The journey James’ character takes is an eccentric one crossing paths with immigrants, MMA athletes, students’ parents, and a ton of punches and kicks to the face. There’s the headshakingly clichéd uniting of troubled people serendipitously needing each other’s expertise to find joy in their lives as well as random oddities coming in and out strictly for comic relief. And while both serve as little more than padding and hamfisted plot progression, the laughs are big and often enough to forgive their inclusion in lieu of heading back into the cage. No matter how entertaining Shelly Desai‘s creepy Miguel or Gary Valentine‘s Eric Voss and his litter of hyper children, Here Comes the Boom ultimately lives or dies as a result of what happens in the octagon with James, Winkler, and Rutten’s Niko.
More than just the fighting, however, this trio bonds during training as well. Winkler’s effeminate, “Fonzie who?” shtick mixed with out-of-touch classical music aficionado is the perfect foil to Rutten’s over-exuberant Dutchman who goes from teaching aerobics to training James to leading a spinning class without breaking a sweat. They are the heart and toughness respectively that Voss needs to get through the pain and understand making a difference isn’t about winning or losing. It’s a sappy lesson that reinvigorates his career and confidence while clumsily helping him get closer to Hayek and somehow causing every single person in close proximity to also find a new lease on life. Wow, who knew the power of positivity could simultaneously be bottled as a health elixir, aphrodisiac, and lucky charm?
Filipino-born YouTube sensation—and “Glee” actress—Charice and kickboxer Mark DellaGrotte round out the cast to assist Voss and Niko in achieving their goals and help James and Rutten shine comically. Kevin is immensely likeable despite being a bit of a dick and his reactionary expressions are gold throughout. The dude has gotten in pretty good shape and really dives into the role so his ability to endear can be matched by the physicality necessary to survive the abuse. But we know James and expect him to go all out for laughs, so it’s Rutten who steals the show with an infectiously affable demeanor juxtaposing against his formidable presence. As much about him validating his own athleticism as James, the fact they do it for children’s education makes the overwrought sentimentality and astronomical success easier to swallow.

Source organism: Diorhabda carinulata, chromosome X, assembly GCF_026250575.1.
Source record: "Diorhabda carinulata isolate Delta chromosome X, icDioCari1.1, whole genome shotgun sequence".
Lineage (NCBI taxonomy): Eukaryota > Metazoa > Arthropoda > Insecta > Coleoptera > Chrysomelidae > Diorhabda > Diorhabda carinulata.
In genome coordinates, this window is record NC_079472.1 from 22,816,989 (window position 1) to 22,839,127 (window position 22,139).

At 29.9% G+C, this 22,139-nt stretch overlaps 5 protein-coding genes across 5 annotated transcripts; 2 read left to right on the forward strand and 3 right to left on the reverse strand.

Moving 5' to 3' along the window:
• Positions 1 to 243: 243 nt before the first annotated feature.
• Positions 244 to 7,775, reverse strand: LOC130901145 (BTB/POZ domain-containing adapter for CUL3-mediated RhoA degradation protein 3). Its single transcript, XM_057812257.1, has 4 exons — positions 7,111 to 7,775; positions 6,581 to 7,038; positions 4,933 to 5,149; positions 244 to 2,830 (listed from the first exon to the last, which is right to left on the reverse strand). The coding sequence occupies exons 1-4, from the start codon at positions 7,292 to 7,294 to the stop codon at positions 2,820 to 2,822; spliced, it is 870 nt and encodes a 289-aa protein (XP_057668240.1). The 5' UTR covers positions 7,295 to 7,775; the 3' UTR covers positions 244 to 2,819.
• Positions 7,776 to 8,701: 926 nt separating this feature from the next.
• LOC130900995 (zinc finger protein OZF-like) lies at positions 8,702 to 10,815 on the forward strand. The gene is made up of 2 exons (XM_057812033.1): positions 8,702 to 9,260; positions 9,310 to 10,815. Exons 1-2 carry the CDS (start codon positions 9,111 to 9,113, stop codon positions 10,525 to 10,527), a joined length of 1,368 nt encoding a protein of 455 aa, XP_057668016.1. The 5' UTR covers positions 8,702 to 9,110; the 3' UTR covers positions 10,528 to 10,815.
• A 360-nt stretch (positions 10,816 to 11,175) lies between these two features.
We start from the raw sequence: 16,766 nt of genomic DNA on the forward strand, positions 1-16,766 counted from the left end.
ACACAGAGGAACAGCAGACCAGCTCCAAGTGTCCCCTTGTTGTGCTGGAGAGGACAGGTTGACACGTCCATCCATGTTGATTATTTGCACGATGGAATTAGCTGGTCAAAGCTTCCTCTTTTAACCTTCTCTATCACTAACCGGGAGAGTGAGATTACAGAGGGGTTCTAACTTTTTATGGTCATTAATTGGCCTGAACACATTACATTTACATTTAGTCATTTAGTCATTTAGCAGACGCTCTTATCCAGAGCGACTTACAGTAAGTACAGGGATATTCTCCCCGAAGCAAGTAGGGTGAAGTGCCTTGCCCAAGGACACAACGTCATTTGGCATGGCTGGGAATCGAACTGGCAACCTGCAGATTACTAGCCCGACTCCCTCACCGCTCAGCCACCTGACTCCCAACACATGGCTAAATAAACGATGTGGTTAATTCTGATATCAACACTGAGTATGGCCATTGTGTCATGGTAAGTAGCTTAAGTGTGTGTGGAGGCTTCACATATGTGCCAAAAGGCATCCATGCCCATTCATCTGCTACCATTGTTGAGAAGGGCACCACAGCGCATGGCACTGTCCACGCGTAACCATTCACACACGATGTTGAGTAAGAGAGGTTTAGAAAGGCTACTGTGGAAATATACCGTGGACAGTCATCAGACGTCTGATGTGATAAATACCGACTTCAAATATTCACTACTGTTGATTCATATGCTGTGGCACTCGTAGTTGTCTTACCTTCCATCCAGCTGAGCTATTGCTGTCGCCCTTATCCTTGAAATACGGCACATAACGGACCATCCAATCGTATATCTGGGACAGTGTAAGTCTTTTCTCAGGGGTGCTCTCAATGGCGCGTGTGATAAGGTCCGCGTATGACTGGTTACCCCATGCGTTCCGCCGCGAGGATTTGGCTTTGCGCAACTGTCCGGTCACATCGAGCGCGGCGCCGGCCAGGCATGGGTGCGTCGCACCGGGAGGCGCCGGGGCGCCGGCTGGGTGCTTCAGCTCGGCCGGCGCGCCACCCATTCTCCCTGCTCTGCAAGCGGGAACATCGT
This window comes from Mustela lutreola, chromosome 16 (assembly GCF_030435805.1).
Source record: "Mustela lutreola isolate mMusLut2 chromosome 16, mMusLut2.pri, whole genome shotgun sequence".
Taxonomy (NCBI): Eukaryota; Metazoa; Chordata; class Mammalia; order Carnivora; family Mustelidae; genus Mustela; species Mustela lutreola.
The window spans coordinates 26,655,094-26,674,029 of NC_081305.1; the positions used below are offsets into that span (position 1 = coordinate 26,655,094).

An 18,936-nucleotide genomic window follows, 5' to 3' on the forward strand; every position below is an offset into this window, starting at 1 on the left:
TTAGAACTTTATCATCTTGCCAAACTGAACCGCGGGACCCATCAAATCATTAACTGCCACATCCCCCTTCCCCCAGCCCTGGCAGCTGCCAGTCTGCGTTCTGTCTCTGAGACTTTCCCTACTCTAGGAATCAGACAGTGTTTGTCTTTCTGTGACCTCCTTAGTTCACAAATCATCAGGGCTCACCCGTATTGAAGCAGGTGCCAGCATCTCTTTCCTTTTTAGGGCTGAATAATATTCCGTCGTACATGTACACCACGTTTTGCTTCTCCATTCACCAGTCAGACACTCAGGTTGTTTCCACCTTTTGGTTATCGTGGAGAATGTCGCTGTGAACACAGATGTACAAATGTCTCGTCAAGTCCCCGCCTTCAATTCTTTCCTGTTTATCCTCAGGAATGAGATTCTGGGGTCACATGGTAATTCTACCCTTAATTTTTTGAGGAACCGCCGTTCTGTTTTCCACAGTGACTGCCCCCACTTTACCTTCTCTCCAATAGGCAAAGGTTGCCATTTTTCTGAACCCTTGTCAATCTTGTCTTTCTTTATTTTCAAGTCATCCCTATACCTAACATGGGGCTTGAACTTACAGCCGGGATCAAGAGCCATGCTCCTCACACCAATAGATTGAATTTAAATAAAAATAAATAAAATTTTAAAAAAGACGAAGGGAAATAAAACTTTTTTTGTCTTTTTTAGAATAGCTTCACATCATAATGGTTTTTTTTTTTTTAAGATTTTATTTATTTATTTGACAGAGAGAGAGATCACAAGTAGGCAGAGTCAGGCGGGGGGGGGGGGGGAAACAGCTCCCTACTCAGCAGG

Scott Voss (Kevin James) teaching his biology class in Columbia Pictures’ HERE COMES THE BOOM. PHOTO BY: Tracy Bennett © 2012 CTMG, Inc. All Rights Reserved. **ALL IMAGES ARE PROPERTY OF SONY PICTURES ENTERTAINMENT INC. FOR PROMOTIONAL USE ONLY. SALE, DUPLICATION OR TRANSFER OF THIS MATERIAL IS STRICTLY PROHIBITED.
 Niko (Bas Rutten), Marty (Henry Winkler) and Mark Dellagrotte cheer on Scott Voss (Kevin James) in Columbia Pictures’ HERE COMES THE BOOM. PHOTO BY: Tracy Bennett © 2012 CTMG, Inc. All Rights Reserved. **ALL IMAGES ARE PROPERTY OF SONY PICTURES ENTERTAINMENT INC. FOR PROMOTIONAL USE ONLY. SALE, DUPLICATION OR TRANSFER OF THIS MATERIAL IS STRICTLY PROHIBITED.
 Bella (Salma Hayek) and Scott (Kevin James) in Columbia Pictures’ HERE COMES THE BOOM. PHOTO BY: Tracy Bennett © 2012 CTMG, Inc. All Rights Reserved. **ALL IMAGES ARE PROPERTY OF SONY PICTURES ENTERTAINMENT INC. FOR PROMOTIONAL USE ONLY. SALE, DUPLICATION OR TRANSFER OF THIS MATERIAL IS STRICTLY PROHIBITED.